Christopher Wren crosses the Atlantic

Christopher Wren crosses the Atlantic

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As part of the London Festival of Architecture, Jen Pedler will be running her new walk Once There Was a Church  which recounts the stories of how the remnants City of London churches connect the past to the present.

You can join Jen’s walk on the 7th and 18th June (booking details are here), but as little taster she tells the fascinating story of the posthumous Atlantic crossing of one of our most celebrated architects.

Today only the footprint of the little church of St Mary Aldermanbury, just behind Guildhall in the City, remains. It was destroyed twice in the two Great Fires of London. After the 1666 fire it was rebuilt by Christopher Wren and after the second, during the Blitz of 1940, it was rebuilt again – but not in London.

What became known as the ‘Second Great Fire of London’ was the firestorm caused the incendiary bombs dropped by the German Luftwaffe in almost 12 hours of continuous bombing during the night of 29/30th December 1940. Firefighting efforts were hampered by a lack of water; there was an exceptionally low tide making it difficult to obtain water from the river and the bombs fractured water mains, reducing the pressure. There was often little the firemen could do but watch the City burn.

Winston Churchill issued a message: “St Paul’s must be saved at all costs.” And it was.

One of the most iconic images of the war is Herbert Mason’s photograph of the dome of the Cathedral standing amid the smoke of the burning City. Wren’s masterpiece survived but much of the area around it was flattened and 13 other of his churches were destroyed that night.

An auxiliary fireman who watched some of these churches burn, including St Mary Aldermanbury, described hearing their bells falling down the towers and “hearing the organs burn, because the hot air blowing through the organ pipes almost sounded as if the poor old organs were shrieking in agony in their destruction.”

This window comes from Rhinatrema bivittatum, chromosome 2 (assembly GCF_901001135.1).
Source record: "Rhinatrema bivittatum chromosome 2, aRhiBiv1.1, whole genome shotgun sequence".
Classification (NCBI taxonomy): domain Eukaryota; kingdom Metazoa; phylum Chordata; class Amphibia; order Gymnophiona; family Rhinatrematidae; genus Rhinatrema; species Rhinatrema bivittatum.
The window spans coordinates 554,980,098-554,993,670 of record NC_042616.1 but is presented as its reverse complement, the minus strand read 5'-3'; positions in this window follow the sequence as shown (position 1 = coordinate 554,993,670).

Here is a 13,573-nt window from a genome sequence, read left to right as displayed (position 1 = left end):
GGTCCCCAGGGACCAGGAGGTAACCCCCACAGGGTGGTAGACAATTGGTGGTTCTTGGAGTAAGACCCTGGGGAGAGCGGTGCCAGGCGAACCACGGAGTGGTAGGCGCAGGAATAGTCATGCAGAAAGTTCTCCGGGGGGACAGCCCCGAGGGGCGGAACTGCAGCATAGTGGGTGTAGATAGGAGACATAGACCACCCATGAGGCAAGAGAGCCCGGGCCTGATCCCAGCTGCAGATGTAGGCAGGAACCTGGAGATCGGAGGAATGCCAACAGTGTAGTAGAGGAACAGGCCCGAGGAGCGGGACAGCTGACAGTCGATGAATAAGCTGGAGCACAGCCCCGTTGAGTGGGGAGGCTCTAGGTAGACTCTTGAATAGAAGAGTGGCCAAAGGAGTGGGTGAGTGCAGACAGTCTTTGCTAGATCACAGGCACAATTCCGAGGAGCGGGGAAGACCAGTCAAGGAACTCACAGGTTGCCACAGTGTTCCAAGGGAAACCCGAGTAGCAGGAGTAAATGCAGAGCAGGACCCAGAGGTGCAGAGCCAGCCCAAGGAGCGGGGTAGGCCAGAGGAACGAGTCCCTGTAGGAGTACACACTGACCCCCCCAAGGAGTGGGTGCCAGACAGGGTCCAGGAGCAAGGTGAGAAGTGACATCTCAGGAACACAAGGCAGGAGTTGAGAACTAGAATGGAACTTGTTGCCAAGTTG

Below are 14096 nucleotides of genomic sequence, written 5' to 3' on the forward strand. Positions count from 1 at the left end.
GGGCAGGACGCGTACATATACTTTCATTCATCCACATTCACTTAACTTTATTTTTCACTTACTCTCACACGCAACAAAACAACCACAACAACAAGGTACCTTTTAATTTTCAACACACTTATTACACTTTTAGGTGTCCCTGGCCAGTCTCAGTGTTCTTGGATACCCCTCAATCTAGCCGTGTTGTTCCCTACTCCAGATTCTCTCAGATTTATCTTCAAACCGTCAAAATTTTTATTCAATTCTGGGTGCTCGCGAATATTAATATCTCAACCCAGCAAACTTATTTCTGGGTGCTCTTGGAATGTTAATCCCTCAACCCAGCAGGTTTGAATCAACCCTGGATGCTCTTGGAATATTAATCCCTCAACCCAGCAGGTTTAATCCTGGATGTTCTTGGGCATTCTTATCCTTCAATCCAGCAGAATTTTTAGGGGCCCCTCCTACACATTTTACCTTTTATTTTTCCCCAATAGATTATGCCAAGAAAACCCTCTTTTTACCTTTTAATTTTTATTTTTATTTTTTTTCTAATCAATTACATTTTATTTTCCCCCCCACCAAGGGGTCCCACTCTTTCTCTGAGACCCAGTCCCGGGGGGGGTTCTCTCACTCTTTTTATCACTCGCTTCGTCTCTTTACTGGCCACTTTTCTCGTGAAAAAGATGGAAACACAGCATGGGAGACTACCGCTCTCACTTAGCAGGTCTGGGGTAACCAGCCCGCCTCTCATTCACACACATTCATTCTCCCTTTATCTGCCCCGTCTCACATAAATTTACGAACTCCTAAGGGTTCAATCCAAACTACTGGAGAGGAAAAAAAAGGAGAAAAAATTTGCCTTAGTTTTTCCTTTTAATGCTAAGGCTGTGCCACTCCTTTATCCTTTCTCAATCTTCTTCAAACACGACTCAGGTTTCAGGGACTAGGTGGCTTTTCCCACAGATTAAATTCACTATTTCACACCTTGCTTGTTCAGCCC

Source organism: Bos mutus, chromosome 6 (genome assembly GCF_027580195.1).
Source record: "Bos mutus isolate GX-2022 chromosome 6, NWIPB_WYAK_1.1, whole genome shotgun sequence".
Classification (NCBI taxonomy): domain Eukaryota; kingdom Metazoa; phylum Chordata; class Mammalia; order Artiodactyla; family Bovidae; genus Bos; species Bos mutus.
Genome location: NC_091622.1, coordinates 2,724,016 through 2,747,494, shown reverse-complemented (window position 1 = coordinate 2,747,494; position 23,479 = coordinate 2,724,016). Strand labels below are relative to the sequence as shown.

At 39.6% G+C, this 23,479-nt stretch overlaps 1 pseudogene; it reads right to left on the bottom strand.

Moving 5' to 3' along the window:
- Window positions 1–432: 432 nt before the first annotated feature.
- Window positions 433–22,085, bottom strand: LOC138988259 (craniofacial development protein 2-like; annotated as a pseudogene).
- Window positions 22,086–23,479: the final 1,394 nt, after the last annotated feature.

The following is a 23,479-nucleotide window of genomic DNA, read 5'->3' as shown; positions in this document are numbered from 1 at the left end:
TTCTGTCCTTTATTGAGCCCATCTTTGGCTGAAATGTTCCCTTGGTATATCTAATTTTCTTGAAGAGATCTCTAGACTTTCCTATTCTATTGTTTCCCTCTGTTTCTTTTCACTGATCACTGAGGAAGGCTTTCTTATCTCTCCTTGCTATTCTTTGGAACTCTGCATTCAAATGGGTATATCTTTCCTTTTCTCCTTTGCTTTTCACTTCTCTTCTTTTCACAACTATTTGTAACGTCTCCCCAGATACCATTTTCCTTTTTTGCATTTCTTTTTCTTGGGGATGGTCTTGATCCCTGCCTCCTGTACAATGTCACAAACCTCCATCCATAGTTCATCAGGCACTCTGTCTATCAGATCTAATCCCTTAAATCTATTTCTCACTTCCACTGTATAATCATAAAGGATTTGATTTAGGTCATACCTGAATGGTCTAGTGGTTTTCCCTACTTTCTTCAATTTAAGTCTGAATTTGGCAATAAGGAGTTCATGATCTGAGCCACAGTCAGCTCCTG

No doubt this fireman shared their pain as he was organ builder Noel Mander; some of the organs he heard in their death throes were his own. He is most noted for rebuilding the organ in St Paul’s in the 1970s but in the immediate post-war period he worked on the restoration of organs in churches that were to be rebuilt, often using salvaged parts from organs in churches that were slated for demolition.

One church on the demolition list was St Mary Aldermanbury. But, once again, Winston Churchill saved the day.

On a visit to the USA in 1946 he had been invited to visit Westminster College in Fulton, Missouri where he gave an address – ‘Sinews of Peace’ – in which he famously introduced the phrase ‘iron curtain’ which came to define the Cold War era. In the 1960s the director of the college, inspired by an article in LIFE magazine about war damaged, soon to be demolished Wren churches, suggested that one could be imported and rebuilt in Fulton to serve as a Churchill memorial and also the college chapel.

So St Mary Aldermanbury was dismantled and reconstructed in what the Times newspaper referred to as “Perhaps the biggest jigsaw puzzle in the history of architecture.” It now stands at the college in all its original Wren glory with the National Churchill Museum beneath it.

None of the interior had survived the bombing but it has been recreated much as it would have been originally. Of course, it needed an organ and who better to build it than Noel Mander who had watched the church burn back in the Blitz; just one of the many fascinating connections in this story of Christopher Wren crossing the Atlantic.

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